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Rating 8 8

2009 BMW 650i convertible review, test drive

6th Oct 2009 7:00 am

The BMW 650i is one of the finest Grand Touring cars there is

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  • Make : BMW
  • Model : 6 Series

It’s sheer desirability that the BMW 650i convertible is all about. It looks stunning, especially with the hood down, and by Indian standards this is a full-fledged exotic. The long silhouette, those mean-looking hooded brows, the super-wide ‘V’ on the bonnet and the gorgeous skinning results in the perfect interplay of curves and surfaces. Some, however, don’t appreciate the way the rear spoiler blends with the boot.

The soft-top doesn’t take too much away from the design and the 6-series looks great even with the roof up. You expect the long doors of this car to be really heavy, but they aren’t. That’s because they are made of aluminium while the fenders and boot lid are made of plastic to help keep the weight down. Still at 1,935kg, it’s no lightweight; far from it.
Built on a slightly shortened 5-series platform, with struts and a lower wishbone up front and a multi-link rear.

The iDrive rotart control that works the climate, stereo, navigation and phone systems take a bit of time to get used to. It has everything we love about BMW cabins. You will certainly feel exclusive here. The large XXL-sized front seats are exceptionally comfy and interior quality levels are top-class too. Everything is solidly built; the buttons function with a nice damped feel and apart from the wood inserts that for some reason look out of place, there are no complaints. Luggage space, despite the folded roof, is an impressive 300 litres.

We haven’t said a word about the soft-top, but that’s because roof up it’s not too far away from a coupé. At high speeds there’s a bit of buffeting and wind noise but it’s not excessive and you can have a conversation without having to raise your voice.

Drop the roof at the touch of a button, below 32kph however, and the character of the car changes completely. Country roads with trees fluttering past feel magical, the air rushes past at hurricane speeds without entering the cabin and long drives over country roads in cooler weather are nothing short of addictive. While legroom is tight at the rear, the high-mounted seats are actually quite comfortable once you are seated, allowing for four-up motoring.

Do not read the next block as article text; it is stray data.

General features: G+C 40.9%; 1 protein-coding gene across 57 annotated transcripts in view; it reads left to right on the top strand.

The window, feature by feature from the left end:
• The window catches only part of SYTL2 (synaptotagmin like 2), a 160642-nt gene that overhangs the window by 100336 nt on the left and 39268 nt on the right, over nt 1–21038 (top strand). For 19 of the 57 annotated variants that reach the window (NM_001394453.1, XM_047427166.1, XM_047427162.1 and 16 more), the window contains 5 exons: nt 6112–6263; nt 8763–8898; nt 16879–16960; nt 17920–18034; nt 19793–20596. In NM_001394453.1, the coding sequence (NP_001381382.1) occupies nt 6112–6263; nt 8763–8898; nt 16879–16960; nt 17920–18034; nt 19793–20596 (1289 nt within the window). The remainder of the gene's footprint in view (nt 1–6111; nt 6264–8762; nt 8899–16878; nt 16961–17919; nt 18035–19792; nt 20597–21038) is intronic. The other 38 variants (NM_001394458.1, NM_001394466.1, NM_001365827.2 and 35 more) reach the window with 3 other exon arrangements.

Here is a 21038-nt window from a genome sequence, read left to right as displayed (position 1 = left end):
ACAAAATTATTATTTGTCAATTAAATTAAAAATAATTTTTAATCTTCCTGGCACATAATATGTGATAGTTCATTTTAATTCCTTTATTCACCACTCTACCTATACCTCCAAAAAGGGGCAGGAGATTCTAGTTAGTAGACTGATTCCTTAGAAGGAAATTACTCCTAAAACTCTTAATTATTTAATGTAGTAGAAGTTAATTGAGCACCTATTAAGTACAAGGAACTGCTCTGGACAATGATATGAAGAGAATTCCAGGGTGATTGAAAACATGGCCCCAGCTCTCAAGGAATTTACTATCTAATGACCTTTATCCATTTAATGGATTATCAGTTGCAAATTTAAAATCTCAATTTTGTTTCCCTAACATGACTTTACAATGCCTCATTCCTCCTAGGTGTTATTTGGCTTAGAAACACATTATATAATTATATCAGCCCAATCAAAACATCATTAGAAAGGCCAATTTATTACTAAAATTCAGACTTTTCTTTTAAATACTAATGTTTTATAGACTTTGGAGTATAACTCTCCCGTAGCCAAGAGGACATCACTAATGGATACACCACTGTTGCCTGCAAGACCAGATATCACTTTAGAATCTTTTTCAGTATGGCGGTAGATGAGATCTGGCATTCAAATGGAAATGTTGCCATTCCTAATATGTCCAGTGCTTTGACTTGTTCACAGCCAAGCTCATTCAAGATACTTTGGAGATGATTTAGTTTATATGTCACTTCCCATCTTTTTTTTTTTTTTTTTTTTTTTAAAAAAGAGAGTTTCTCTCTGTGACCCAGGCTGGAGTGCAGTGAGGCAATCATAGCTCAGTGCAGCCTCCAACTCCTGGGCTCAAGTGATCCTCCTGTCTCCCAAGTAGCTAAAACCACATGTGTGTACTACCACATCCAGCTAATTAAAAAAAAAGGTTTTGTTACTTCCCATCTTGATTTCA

Part of the reason for the discreet manner in which the Bimmer achieves its astonishing pace is the ability of this chassis to mask speed like few others can. Near-perfect weight distribution, incredible grip and well contained roll and pitch combine to give impeccable road manners. The steering is direct, accurate and bristling with feel, the brakes are perfectly weighted, and you just find yourself going harder and harder naturally.

There is a layer of underlying stiffness and some thump and a bit of kick over sharp-edged holes, but our roads are otherwise dealt with pretty well. You are comfortable in the cabin for the most part and ride quality is actually quite good. Like with most convertibles, there is a fair amount of scuttle shake and you can feel tremors through the body every time you hit a bad patch.

The key to enjoying this car is to drive considerably less than a 100 percent. The casual manner in which it lunges from corner to corner, the effortless way it cruises, and its unflappable poise makes the 6-series feel like it’s never going to break into a sweat. The impeccable handling is also helped by the fact that this suspension hasn’t been raised to deal with Indian roads. The downside is a car with its belly closer to the ground and that means you need to be especially careful over big speedbreakers, of which there is no serious shortage.

2009 BMW 650i convertible review, test drive
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